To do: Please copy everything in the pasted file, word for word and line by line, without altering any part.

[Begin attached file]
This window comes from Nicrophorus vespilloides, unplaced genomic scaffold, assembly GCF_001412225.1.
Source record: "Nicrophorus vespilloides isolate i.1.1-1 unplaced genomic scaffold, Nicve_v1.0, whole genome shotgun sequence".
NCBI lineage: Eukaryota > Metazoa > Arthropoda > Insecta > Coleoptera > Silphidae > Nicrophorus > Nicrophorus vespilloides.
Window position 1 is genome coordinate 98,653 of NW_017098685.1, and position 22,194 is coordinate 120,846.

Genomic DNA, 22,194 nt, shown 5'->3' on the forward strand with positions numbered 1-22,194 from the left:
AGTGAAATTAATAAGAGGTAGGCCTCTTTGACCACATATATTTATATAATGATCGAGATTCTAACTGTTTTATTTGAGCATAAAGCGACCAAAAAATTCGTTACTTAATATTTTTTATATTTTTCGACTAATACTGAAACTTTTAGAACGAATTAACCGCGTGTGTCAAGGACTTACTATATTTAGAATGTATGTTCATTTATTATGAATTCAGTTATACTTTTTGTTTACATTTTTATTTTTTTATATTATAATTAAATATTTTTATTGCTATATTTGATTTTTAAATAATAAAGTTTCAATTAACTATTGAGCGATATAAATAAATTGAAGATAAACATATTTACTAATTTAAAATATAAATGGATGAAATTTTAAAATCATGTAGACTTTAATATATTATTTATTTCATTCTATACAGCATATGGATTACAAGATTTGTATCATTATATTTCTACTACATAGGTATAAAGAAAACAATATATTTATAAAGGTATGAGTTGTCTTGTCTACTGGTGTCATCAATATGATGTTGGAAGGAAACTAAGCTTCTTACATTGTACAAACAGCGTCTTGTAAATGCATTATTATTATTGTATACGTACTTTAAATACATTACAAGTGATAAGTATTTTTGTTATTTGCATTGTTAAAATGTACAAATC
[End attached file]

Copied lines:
This window comes from Nicrophorus vespilloides, unplaced genomic scaffold, assembly GCF_001412225.1.
Source record: "Nicrophorus vespilloides isolate i.1.1-1 unplaced genomic scaffold, Nicve_v1.0, whole genome shotgun sequence".
NCBI lineage: Eukaryota > Metazoa > Arthropoda > Insecta > Coleoptera > Silphidae > Nicrophorus > Nicrophorus vespilloides.
Window position 1 is genome coordinate 98,653 of NW_017098685.1, and position 22,194 is coordinate 120,846.

Genomic DNA, 22,194 nt, shown 5'->3' on the forward strand with positions numbered 1-22,194 from the left:
AGTGAAATTAATAAGAGGTAGGCCTCTTTGACCACATATATTTATATAATGATCGAGATTCTAACTGTTTTATTTGAGCATAAAGCGACCAAAAAATTCGTTACTTAATATTTTTTATATTTTTCGACTAATACTGAAACTTTTAGAACGAATTAACCGCGTGTGTCAAGGACTTACTATATTTAGAATGTATGTTCATTTATTATGAATTCAGTTATACTTTTTGTTTACATTTTTATTTTTTTATATTATAATTAAATATTTTTATTGCTATATTTGATTTTTAAATAATAAAGTTTCAATTAACTATTGAGCGATATAAATAAATTGAAGATAAACATATTTACTAATTTAAAATATAAATGGATGAAATTTTAAAATCATGTAGACTTTAATATATTATTTATTTCATTCTATACAGCATATGGATTACAAGATTTGTATCATTATATTTCTACTACATAGGTATAAAGAAAACAATATATTTATAAAGGTATGAGTTGTCTTGTCTACTGGTGTCATCAATATGATGTTGGAAGGAAACTAAGCTTCTTACATTGTACAAACAGCGTCTTGTAAATGCATTATTATTATTGTATACGTACTTTAAATACATTACAAGTGATAAGTATTTTTGTTATTTGCATTGTTAAAATGTACAAATC